This report provides the results of a detailed Level II analysis of scour potential at structure
BENNCYSCHL0042 on the School Street crossing of the Walloomsac River, Bennington,
Vermont (figures 1–8). A Level II study is a basic engineering analysis of the site, including
a quantitative analysis of stream stability and scour (U.S. Department of Transportation,
1993). Results of a Level I scour investigation also are included in Appendix E of this
report. A Level I investigation provides a qualitative geomorphic characterization of the
study site. Information on the bridge, gleaned from Vermont Agency of Transportation
(VTAOT) files, was compiled prior to conducting Level I and Level II analyses and is
found in Appendix D.
The site is in the Green Mountain section of the New England physiographic province in
southwestern Vermont. The 30.1-mi2
drainage area is a predominantly rural and forested
basin. The bridge site is located within an urban setting in the Town of Bennington with
buildings and residences on all overbanks.
In the study area, the Walloomsac River has a straight channel with constructed channel
banks downstream of the bridge. The channel is located on a delta and has a slope of
approximately 0.02 ft/ft, an average channel top width of 37 ft and an average bank height
of 6 ft. The predominant channel bed material is cobble with a median grain size (D50) of
132 mm (0.435 ft). The geomorphic assessment at the time of the Level I and Level II site
visit on August 6, 1996, indicated that the reach was stable.
The School Street crossing of the Walloomsac River is a 36-ft-long, two-lane bridge
consisting of one 33-foot concrete span (Vermont Agency of Transportation, written
communication, December 13, 1995). The bridge is supported by vertical, concrete
abutments with wingwalls. The channel is skewed approximately zero degrees to the
opening and the opening-skew-to-roadway is also zero degrees.
Scour countermeasures at the site include type-2 stone fill (less than 36 inches diameter)
along both upstream banks and upstream wingwalls. Downstream banks are protected by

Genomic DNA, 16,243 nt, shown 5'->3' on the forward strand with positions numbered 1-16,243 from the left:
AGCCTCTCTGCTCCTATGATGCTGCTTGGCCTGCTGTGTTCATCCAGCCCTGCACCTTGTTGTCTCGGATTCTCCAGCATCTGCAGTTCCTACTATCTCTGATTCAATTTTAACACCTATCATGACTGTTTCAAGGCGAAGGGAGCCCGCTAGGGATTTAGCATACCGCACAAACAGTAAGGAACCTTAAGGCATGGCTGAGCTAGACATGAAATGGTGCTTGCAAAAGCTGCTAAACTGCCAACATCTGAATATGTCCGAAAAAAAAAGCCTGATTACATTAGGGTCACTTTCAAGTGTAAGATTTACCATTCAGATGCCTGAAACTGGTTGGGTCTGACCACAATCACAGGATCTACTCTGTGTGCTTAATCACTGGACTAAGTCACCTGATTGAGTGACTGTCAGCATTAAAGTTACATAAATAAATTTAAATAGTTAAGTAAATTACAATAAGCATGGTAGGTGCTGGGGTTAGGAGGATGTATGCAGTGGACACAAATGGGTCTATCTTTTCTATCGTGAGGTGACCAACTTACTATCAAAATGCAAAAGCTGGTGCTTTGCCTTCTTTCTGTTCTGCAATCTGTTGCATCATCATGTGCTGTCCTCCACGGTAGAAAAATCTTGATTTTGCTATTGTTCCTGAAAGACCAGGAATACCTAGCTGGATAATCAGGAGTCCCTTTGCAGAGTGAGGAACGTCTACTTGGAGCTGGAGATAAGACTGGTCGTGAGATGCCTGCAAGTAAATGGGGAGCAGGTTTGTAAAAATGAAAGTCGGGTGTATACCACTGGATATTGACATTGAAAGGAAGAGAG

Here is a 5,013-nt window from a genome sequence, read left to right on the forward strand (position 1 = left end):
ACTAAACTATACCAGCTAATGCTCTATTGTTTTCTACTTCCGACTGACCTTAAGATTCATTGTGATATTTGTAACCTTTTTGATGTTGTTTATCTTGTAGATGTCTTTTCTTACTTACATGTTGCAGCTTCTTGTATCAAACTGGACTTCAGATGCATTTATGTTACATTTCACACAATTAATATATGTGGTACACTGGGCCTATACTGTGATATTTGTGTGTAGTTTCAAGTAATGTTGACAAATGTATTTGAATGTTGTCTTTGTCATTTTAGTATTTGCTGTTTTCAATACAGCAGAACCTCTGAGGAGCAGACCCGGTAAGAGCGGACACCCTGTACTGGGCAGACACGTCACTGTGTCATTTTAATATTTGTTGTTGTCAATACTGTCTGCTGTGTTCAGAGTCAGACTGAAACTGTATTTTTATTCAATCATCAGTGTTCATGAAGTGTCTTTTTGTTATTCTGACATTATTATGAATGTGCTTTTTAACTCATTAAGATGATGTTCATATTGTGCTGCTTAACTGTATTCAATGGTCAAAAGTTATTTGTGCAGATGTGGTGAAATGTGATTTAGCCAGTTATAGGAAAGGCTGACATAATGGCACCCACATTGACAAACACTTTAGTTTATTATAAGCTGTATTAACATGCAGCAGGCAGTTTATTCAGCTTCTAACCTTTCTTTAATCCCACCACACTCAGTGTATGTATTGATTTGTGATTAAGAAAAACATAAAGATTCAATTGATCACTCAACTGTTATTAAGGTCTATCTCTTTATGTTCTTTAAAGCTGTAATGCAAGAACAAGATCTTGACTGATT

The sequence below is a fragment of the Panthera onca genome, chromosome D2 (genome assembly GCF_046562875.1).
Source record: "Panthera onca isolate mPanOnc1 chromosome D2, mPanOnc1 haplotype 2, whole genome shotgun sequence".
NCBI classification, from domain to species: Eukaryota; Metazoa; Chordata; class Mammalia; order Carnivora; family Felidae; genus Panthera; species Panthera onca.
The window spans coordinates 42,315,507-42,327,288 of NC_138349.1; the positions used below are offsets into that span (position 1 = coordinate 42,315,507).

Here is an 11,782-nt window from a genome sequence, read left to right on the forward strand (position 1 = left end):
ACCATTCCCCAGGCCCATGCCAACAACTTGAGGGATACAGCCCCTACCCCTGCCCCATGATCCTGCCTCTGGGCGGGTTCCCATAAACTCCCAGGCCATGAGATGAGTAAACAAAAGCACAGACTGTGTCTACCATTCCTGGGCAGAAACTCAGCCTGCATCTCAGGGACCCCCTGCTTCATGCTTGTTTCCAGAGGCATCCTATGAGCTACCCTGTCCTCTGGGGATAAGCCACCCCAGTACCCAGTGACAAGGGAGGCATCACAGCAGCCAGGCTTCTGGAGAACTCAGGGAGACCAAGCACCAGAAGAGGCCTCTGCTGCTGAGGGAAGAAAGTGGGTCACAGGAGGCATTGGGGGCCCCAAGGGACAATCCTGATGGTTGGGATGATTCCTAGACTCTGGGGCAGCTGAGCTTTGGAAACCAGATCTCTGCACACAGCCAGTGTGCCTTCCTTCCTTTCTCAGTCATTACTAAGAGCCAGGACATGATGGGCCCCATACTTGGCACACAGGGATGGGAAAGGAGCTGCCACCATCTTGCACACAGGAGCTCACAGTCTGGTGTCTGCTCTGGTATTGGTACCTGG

stone walls extending from the downstream wingwalls to more than 100 feet downstream.
Additional details describing conditions at the site are included in the Level II Summary
and Appendices D and E.
Scour depths and recommended rock rip-rap sizes were computed using the general
guidelines described in Hydraulic Engineering Circular 18 (Richardson and others, 1995).
Total scour at a highway crossing is comprised of three components: 1) long-term
streambed degradation; 2) contraction scour (due to accelerated flow caused by a reduction
in flow area at a bridge) and; 3) local scour (caused by accelerated flow around piers and
abutments). Total scour is the sum of the three components. Equations are available to
compute depths for contraction and local scour and a summary of the results of these
Contraction scour computed for all modelled flows was 0.0 ft. Computed left abutment
scour ranged from 9.4 to 10.2 ft. with the worst-case scour occurring at the 500-year
discharge. Computed right abutment scour ranged from 2.7 to 5.7 ft. with the worst-case
scour occurring at the incipient roadway-overtopping discharge. Additional information on
scour depths and depths to armoring are included in the section titled “Scour Results”.
Scoured-streambed elevations, based on the calculated scour depths, are presented in tables
1 and 2. A cross-section of the scour computed at the bridge is presented in figure 8. Scour
depths were calculated assuming an infinite depth of erosive material and a homogeneous
It is generally accepted that the Froehlich equation (abutment scour) gives “excessively
conservative estimates of scour depths” (Richardson and others, 1995, p. 47). Usually,
computed scour depths are evaluated in combination with other information including (but
not limited to) historical performance during flood events, the geomorphic stability
assessment, existing scour protection measures, and the results of the hydraulic analyses.
Therefore, scour depths adopted by VTAOT may differ from the computed values